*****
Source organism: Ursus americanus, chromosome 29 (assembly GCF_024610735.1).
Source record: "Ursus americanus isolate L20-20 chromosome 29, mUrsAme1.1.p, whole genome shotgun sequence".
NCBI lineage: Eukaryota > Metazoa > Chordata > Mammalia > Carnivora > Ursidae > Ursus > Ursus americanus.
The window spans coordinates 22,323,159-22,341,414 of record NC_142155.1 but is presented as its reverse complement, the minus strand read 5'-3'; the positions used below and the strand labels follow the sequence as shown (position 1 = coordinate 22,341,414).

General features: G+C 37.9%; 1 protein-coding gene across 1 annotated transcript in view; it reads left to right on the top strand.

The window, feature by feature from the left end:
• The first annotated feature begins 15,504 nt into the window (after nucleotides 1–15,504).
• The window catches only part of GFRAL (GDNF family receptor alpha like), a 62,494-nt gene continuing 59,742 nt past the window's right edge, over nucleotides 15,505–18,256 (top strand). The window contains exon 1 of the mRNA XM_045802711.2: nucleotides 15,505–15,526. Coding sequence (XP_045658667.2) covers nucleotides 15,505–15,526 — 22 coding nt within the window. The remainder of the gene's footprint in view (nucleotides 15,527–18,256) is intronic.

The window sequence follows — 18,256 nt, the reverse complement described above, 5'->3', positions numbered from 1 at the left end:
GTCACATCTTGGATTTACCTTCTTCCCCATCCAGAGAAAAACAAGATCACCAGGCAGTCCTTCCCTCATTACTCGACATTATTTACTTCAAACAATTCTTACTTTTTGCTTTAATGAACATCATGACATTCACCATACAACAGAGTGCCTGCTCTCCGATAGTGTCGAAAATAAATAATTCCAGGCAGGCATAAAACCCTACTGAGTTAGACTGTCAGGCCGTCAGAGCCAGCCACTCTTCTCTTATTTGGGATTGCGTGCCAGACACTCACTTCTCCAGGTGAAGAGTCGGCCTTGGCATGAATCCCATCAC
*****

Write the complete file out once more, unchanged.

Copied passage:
Source organism: Ursus americanus, chromosome 29 (assembly GCF_024610735.1).
Source record: "Ursus americanus isolate L20-20 chromosome 29, mUrsAme1.1.p, whole genome shotgun sequence".
NCBI lineage: Eukaryota > Metazoa > Chordata > Mammalia > Carnivora > Ursidae > Ursus > Ursus americanus.
The window spans coordinates 22,323,159-22,341,414 of record NC_142155.1 but is presented as its reverse complement, the minus strand read 5'-3'; the positions used below and the strand labels follow the sequence as shown (position 1 = coordinate 22,341,414).

General features: G+C 37.9%; 1 protein-coding gene across 1 annotated transcript in view; it reads left to right on the top strand.

The window, feature by feature from the left end:
• The first annotated feature begins 15,504 nt into the window (after nucleotides 1–15,504).
• The window catches only part of GFRAL (GDNF family receptor alpha like), a 62,494-nt gene continuing 59,742 nt past the window's right edge, over nucleotides 15,505–18,256 (top strand). The window contains exon 1 of the mRNA XM_045802711.2: nucleotides 15,505–15,526. Coding sequence (XP_045658667.2) covers nucleotides 15,505–15,526 — 22 coding nt within the window. The remainder of the gene's footprint in view (nucleotides 15,527–18,256) is intronic.

The window sequence follows — 18,256 nt, the reverse complement described above, 5'->3', positions numbered from 1 at the left end:
GTCACATCTTGGATTTACCTTCTTCCCCATCCAGAGAAAAACAAGATCACCAGGCAGTCCTTCCCTCATTACTCGACATTATTTACTTCAAACAATTCTTACTTTTTGCTTTAATGAACATCATGACATTCACCATACAACAGAGTGCCTGCTCTCCGATAGTGTCGAAAATAAATAATTCCAGGCAGGCATAAAACCCTACTGAGTTAGACTGTCAGGCCGTCAGAGCCAGCCACTCTTCTCTTATTTGGGATTGCGTGCCAGACACTCACTTCTCCAGGTGAAGAGTCGGCCTTGGCATGAATCCCATCAC